Top Shows

Contact Q+A

Q+A panel transcripts

Published: 2:56PM Sunday September 25, 2011 Source: Q+A

  •  (Source: Q+A)
    Source: Q+A

In response to DON BRASH interview

PAUL HOLMES John Boscawen's departure - what do you make of that?

CLAIRE ROBINSON - Political Analyst

Oh, I think it's a disaster for ACT, but I think that ACT has been on sort of a slippery slide to oblivion in the last year, anyway.

PAUL Well, he says they've been at the centre of national politics for the past month.

CLAIRE Well, they haven't. You know, Don Brash earlier this year said he wanted to either form a new political party or take over ACT. He took over ACT, and in effect, he's formed a new political party, because there's nobody left from the old ACT. I think it's really a disaster for ACT voters, actually. Who can they trust? Who do they vote for? What are they voting for? It's really unclear.

JOHN PAGANI - Political Consultant

It's not really all that new, though, is it? I mean, it's a recycled leader of the National Party. It's a recycled National Party minister in John Banks. You know, it's not new. It's a B-team National Party.

CLAIRE Well, exactly, and it's not who you signed up for when you became a member of the ACT Party back in 1996.

PAUL You were an ACT MP, Stephen Franks. I really don't know what they are or who they are any more, you know.


I think they fill the same slot that parties like that fill all over the world, especially where you've got MMP, where the main party has to go for the swing voters in the middle. They often know nothing about politics, so they have to just be nice. And you need the parties like Green at one end and you need ACT at the other end to say the things that are unpopular, to say the issues that have to be debated that a main party is too afraid to touch.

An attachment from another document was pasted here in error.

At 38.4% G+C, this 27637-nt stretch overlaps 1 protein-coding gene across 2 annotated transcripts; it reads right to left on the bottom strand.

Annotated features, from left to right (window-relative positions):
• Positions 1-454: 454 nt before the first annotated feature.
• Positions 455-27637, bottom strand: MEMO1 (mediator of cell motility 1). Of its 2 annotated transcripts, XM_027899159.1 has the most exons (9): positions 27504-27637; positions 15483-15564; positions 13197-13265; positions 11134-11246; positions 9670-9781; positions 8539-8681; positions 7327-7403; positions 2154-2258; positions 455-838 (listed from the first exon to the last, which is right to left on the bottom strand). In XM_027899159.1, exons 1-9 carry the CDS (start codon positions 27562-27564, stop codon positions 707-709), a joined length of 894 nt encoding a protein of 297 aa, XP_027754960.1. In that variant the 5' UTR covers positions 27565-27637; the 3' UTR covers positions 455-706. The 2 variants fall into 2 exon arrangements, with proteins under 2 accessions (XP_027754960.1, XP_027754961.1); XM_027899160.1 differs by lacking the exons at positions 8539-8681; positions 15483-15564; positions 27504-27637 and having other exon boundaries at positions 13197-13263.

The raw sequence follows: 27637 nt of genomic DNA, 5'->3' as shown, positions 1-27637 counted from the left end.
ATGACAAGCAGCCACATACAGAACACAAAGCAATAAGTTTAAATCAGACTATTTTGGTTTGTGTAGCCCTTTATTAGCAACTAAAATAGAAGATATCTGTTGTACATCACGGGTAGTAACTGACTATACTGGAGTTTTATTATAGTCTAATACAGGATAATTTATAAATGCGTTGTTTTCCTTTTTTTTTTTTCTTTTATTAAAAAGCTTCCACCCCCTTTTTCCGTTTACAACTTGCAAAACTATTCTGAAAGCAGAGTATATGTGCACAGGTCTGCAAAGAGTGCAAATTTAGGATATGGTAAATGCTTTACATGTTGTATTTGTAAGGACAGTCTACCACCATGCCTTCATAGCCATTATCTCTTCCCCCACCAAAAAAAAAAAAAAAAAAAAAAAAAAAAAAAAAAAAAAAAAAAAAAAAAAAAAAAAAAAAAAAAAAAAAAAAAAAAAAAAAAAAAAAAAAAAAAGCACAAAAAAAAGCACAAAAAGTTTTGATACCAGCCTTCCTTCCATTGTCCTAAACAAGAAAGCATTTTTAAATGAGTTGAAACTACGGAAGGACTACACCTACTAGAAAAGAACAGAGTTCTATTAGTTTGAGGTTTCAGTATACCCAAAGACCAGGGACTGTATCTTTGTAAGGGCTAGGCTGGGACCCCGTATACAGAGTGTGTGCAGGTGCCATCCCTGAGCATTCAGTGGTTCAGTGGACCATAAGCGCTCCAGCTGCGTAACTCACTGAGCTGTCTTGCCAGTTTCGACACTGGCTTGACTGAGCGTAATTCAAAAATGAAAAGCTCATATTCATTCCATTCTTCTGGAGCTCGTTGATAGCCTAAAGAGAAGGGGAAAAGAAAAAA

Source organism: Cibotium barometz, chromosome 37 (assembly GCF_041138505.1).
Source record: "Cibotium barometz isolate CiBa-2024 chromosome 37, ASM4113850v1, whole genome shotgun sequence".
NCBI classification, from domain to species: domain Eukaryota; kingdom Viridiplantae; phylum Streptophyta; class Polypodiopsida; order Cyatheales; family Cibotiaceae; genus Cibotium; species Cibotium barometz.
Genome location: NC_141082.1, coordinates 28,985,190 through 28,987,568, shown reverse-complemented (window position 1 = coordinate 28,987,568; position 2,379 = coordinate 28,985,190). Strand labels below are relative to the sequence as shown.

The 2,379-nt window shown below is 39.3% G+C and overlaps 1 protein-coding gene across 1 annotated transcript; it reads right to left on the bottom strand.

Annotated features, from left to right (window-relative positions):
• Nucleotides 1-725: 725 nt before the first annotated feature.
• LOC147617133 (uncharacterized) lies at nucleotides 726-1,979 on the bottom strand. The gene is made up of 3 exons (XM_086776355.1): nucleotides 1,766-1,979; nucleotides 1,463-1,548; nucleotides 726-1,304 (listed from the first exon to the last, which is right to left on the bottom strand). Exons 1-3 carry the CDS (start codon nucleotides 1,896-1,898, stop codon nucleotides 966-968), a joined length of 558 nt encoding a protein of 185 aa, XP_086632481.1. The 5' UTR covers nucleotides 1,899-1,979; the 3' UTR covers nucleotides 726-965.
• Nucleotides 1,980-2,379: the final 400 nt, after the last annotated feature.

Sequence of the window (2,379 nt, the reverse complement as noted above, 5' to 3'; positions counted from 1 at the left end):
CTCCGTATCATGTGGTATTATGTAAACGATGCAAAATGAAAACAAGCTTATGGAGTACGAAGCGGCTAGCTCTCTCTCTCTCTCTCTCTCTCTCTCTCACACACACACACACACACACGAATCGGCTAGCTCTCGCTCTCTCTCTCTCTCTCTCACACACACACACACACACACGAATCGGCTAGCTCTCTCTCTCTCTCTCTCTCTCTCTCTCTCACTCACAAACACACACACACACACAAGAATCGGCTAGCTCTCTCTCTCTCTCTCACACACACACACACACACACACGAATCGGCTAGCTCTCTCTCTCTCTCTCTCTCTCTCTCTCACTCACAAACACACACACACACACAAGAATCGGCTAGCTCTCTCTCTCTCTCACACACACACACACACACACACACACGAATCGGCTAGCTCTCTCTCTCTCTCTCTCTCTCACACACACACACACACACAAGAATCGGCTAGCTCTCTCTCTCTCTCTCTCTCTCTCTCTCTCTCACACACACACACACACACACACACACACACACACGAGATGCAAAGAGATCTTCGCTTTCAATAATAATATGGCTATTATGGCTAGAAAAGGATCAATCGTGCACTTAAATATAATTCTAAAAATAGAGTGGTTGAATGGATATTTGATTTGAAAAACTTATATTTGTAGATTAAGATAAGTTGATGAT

JOHN You see, the problem with that, Stephen, is the ideological incoherence of the ACT Party today, because we have a libertarian extreme trying to co-exist with an authoritarian extreme in the same party, and they haven't decided which one they want to be.

STEPHEN You always talk about these doctrinal tensions as if they were real. I've been there. They're not. I kept getting journalists saying, you know, "How can you bear to spout that populist criminal justice stuff?" It's actually at the very heart of any party around the world that believes in personal responsibility. You...

CLAIRE In 1996 the party was formed on the basis of a big gap in National, and there was a perceived need for some more neo-liberal economic policy. That's where they were formed. That's why people were attracted to them in the first place. And then over the years, they've got all the crime and the justice and it's - you've identified - it's taken them away from their core business, from their core voter to the point that you can look at them now and say this is nothing to do with the party back in 1996.

JOHN They were formed to complete Roger Douglas' manifesto, and then they found no one wanted to vote for that, so they switched to the populist policies of bashing the crime drum.

CLAIRE And now they're going to...

JOHN That got them elected, but it didn't make any sense.

STEPHEN You two can enjoy making it up, but I was actually there. I was there in '96.

CLAIRE Well, we were watching it.

STEPHEN I was inside it, and I can tell you there was never tension about criminal justice policy, for example. It's just common sense.

JOHN Look at the criminal justice policy today. At the same time, we've now got John Banks of all people coming out with a pothead policy that he's going to liberalise drugs and everyone's going to have free access to the dope.

PAUL Now, what do you make of that?

CLAIRE Grasping. They're grasping for new voters, and I think that's just absolutely symbolic of where they're at now. But, you know, you said we weren't in the party, sure. But it's not about who's in the party. It's about the perception of people outside the party.